With our hearts a little heavy from the ride out of Buenaventura we arrived in the town of Cordoba, were we would take a motorcycle powered trolley along a 5 km rail line to the village of San Cipriano.  Why ?  Because this is the only way to get to this wonderful little place... A video might give a better summary:


The village of San Cipriano turned out to be just as awesome as the trolley ride.  With a river that had the clearest water either of us had every seen, many hikes, and an entertaining (albeit out of control) gang of local kids, we decided to stay a second day.  We had also met a super nice group from the Cali area, and had ended up with an invitation to stay with Pacho and Angel near the little town of Dagua, which was about half way to Cali!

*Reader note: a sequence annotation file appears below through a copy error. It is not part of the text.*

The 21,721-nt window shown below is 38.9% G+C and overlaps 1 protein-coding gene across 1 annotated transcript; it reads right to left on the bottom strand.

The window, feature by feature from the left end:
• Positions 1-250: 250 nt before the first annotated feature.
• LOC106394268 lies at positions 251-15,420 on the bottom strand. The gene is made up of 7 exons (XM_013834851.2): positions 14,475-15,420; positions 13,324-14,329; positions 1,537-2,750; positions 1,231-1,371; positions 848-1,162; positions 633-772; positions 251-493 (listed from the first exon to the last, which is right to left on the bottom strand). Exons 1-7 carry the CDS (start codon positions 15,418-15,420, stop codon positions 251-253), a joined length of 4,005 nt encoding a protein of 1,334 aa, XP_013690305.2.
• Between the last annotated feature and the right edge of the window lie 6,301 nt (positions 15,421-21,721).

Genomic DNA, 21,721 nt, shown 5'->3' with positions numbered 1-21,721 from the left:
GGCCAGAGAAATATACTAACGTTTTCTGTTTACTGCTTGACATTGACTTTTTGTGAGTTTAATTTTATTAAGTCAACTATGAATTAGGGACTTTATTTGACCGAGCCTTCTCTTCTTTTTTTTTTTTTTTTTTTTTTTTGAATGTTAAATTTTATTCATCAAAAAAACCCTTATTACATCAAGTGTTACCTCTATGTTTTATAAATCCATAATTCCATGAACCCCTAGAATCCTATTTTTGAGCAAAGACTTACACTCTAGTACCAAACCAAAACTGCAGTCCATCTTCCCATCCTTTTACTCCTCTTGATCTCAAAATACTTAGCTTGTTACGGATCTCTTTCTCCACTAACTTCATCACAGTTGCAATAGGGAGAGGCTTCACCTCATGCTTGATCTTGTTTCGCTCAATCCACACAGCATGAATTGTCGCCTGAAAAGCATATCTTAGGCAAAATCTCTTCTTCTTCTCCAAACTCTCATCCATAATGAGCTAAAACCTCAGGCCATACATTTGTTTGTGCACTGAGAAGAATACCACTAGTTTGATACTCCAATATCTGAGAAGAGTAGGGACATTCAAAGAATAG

We pulled ourselves away from San Cipriano and got an early trolley back to the road....and then we began to climb.  We knew that it was coming, we would be climbing up to 2000 meters over the next two days and then back down to Cali at 1000 m.  The scenery got better and better as we entered the mountains, we climbed gently as we followed a river through the valley.  For about 50 km there was quite a lot of construction and dust, but this meant that traffic was pretty slow and as we pedalled through six tunnels, the big rigs just putted along behind us.   By late afternoon we finally made it to Dagua, and called our new friends Angel and Pacho.  Their home, and Pacho's pineapple fields were a few km up, so we carried on... And what a reward it was to stay with Pacho and Angel...possibly two of the kindest people we have met on this entire trip! They welcomed us into their home like we were old friends, the conversation was full as we both practiced our English and Spanish and ate Pacho's excellent dinner.